That added effort means your paddleboard might feel more like a wobble board. “Don’t be afraid of the water,” Strimel says, “because you’ll definitely fall in! You really need to use your center, even to do a downward-facing-dog pose.”
We've long been mesmerized by BANDALOOP's jaw-dropping ventures into "vertical dance performance." Their dancers repel off the sides of super tall things like skyscrapers. And bridges. Or inside convention halls or atriums. Plus, they expertly mix climbing, acro and dance choreo on top of it.
The company's latest video of a performance in Boston is beyond breathtaking. They recently performed on the side of 100 Northern Ave. in the city's Seaport District, in honor of the building's grand opening.
The best part is that the camera angle obscures the dancers' harnesses and ropes, so they ACTUALLY look like they're weightless. And the building's windows create a super-cool mirror effect, reflecting the sky and making the dancers appear to literally be walking on clouds. I mean...how is this even physically possible?
Check out the full show below and prepare to be blown away:
On April 18, 1970, in lower Manhattan, a man walked down the side of a building. Super casual. Can you imagine what the unsuspecting passersby must have thought? I'm thinking something along the lines of "That man is jumping off a building—someone save him!"
Hopefully any initial panic subsided once onlookers realized that the man was walking—quite slowly, actually--and not jumping. This was not some sort of freak occurrence. It was dance. More specifically, it was Trisha Brown's Man Walking Down the Side of a Building. Aptly named, huh?
I'll admit, I was somewhat skeptical when I first saw this piece. I thought, "That's not dance!" But then last week, I stumbled upon Project Bandaloop. Founded in 1991 by Amelia Rudolph, Bandaloop is a dance troupe that experiments with what they call "vertical dance performance"—aka dance on its side. Back in 2010, DS had a conversation with company member Rachel Lincoln, after the group performed on the 50-story Thanksgiving Tower in Dallas, TX. But apparently, I've been out of the [Banda]loop, considering I just recently heard about this awesome dance troupe!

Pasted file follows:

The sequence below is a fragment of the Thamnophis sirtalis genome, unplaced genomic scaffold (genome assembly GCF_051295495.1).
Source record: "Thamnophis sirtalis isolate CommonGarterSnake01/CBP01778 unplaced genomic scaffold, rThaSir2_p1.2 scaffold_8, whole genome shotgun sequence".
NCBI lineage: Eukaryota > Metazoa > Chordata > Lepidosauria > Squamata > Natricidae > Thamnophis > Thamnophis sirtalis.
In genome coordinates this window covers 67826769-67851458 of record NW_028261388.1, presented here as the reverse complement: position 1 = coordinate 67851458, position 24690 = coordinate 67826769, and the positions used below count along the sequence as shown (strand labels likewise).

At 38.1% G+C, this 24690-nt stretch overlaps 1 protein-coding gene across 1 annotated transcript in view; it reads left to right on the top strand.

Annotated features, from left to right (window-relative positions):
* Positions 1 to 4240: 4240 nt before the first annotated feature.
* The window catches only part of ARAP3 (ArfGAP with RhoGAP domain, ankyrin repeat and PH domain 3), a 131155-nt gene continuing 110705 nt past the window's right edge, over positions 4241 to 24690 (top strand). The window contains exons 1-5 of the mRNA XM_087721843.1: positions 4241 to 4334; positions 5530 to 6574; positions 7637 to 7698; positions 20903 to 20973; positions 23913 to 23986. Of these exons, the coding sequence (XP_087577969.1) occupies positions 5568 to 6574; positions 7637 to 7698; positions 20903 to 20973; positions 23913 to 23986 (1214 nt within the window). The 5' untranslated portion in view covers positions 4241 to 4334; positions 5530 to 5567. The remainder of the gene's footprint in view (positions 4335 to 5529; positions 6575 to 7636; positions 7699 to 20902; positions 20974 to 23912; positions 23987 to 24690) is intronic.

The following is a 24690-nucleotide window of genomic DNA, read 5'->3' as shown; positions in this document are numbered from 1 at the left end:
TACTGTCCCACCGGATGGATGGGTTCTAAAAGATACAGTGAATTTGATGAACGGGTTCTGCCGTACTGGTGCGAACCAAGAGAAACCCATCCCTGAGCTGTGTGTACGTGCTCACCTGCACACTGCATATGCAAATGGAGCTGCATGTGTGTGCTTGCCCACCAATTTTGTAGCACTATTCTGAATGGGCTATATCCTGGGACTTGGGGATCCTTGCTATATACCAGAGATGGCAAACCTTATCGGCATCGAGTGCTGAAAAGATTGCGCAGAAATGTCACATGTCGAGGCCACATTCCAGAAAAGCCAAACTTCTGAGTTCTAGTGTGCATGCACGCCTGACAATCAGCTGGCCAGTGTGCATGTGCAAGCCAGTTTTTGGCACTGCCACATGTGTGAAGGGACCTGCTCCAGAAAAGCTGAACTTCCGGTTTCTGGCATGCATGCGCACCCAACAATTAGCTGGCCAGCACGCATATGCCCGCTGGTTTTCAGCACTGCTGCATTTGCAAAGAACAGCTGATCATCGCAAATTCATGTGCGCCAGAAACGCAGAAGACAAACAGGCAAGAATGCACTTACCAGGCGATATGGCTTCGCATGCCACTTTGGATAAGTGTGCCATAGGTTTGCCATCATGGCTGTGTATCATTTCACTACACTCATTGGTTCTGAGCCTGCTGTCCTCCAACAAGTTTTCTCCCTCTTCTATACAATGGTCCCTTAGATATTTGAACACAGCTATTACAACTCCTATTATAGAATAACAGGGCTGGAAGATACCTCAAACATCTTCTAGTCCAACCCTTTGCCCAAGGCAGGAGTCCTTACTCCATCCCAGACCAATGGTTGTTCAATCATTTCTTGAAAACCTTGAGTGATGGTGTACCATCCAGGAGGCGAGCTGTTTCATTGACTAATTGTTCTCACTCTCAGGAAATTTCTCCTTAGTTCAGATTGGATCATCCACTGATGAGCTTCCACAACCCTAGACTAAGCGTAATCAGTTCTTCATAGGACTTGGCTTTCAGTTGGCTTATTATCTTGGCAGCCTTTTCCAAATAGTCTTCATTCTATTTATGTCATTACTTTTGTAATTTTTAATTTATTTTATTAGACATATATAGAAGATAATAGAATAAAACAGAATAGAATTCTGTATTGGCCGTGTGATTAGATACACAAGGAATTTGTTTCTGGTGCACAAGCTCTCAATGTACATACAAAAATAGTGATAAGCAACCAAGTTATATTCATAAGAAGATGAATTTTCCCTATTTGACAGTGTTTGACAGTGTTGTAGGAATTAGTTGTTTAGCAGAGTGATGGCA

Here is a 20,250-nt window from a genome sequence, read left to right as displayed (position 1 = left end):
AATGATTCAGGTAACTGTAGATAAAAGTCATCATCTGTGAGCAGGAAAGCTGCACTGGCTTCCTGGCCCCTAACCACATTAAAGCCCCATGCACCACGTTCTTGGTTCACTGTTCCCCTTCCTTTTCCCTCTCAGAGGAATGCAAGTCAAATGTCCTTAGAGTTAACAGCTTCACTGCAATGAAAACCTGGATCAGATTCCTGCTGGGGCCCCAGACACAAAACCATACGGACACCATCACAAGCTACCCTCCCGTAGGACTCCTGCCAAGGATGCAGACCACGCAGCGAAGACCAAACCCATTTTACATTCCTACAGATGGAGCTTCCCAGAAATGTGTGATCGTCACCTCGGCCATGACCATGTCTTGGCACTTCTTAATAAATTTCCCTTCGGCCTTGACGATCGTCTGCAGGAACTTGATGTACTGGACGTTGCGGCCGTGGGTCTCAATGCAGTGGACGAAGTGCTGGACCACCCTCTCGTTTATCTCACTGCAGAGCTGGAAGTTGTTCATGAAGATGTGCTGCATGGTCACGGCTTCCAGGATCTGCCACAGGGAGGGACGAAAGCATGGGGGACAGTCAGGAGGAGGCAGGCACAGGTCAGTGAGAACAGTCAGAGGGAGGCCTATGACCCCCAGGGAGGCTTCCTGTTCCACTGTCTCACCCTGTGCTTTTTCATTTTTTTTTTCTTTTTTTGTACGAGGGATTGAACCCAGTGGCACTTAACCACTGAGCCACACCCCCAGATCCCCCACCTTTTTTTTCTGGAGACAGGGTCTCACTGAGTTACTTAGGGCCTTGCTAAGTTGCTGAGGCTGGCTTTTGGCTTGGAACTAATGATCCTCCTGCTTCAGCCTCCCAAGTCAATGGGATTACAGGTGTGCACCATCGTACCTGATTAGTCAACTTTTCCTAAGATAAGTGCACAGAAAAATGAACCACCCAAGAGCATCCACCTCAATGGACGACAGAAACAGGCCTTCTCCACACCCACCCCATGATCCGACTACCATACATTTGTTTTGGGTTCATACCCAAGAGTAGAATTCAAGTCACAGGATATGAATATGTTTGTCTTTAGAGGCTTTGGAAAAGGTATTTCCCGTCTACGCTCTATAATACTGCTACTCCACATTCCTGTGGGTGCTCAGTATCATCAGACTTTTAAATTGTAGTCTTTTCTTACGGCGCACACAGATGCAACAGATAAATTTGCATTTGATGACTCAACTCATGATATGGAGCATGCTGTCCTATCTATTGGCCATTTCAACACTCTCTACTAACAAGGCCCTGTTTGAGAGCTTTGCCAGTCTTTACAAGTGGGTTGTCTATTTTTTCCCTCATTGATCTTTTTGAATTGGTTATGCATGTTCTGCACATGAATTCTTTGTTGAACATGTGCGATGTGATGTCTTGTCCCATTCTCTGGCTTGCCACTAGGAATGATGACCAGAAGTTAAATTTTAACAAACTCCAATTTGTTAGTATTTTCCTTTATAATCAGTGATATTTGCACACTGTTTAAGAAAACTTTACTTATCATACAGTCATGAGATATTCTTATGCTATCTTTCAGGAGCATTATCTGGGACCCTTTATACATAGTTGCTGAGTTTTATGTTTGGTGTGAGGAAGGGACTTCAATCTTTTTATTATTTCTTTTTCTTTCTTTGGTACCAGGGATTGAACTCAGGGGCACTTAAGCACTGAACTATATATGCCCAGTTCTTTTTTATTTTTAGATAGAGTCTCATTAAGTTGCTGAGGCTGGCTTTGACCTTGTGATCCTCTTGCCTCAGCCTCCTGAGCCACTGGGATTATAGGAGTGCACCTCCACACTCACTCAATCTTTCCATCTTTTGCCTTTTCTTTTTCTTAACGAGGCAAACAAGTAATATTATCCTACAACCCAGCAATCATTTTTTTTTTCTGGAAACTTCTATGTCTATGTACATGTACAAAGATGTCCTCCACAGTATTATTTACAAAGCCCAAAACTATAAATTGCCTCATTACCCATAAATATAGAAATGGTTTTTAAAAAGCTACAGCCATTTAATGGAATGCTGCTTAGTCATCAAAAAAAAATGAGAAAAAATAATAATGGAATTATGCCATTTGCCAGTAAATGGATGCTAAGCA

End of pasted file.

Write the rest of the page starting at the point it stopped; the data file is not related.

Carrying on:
Here's a demo reel of their work, just in case you're also out of the [Banda]loop.
When I began scanning through videos of their various site-specific performances, I immediately remembered Trisha Brown's Man Walking Down the Side of a Building. And I think that's when I started to get it.
The cool thing about dance, and art in general, is that different generations play off one another. I'm not saying that without Trisha Brown, Bandaloop would never have existed. But she definitely laid down some serious groundwork for them. She made people ask themselves: "What is dance?" and "What is a stage?" And isn't art all about making you think?
Trisha Brown (who will be 77 in November!) announced last January that she is retiring. Her company is currently on a 3-year international farewell tour. They're also working to compile a bunch of her materials--videos, notebooks, etc.--online. But it's nice to think that if her company does go the way of the late Merce Cunningham's, Trisha Brown's influence will live on! And I'm sure Bandaloop isn't the only company benefiting from her legacy.
OK, I promise I'm done philosophizing for today...it is Saturday, after all! But I'll leave you with this video that sort of brings it all together. Last Spring, Amelia Rudolph had the opportunity to perform Man Walking Down the Side of a Building, or rather (Wo)Man Walking Down the Side of a Building, at UCLA. Generations collide! Read about her thoughts on the experience. And here's that video I promised you: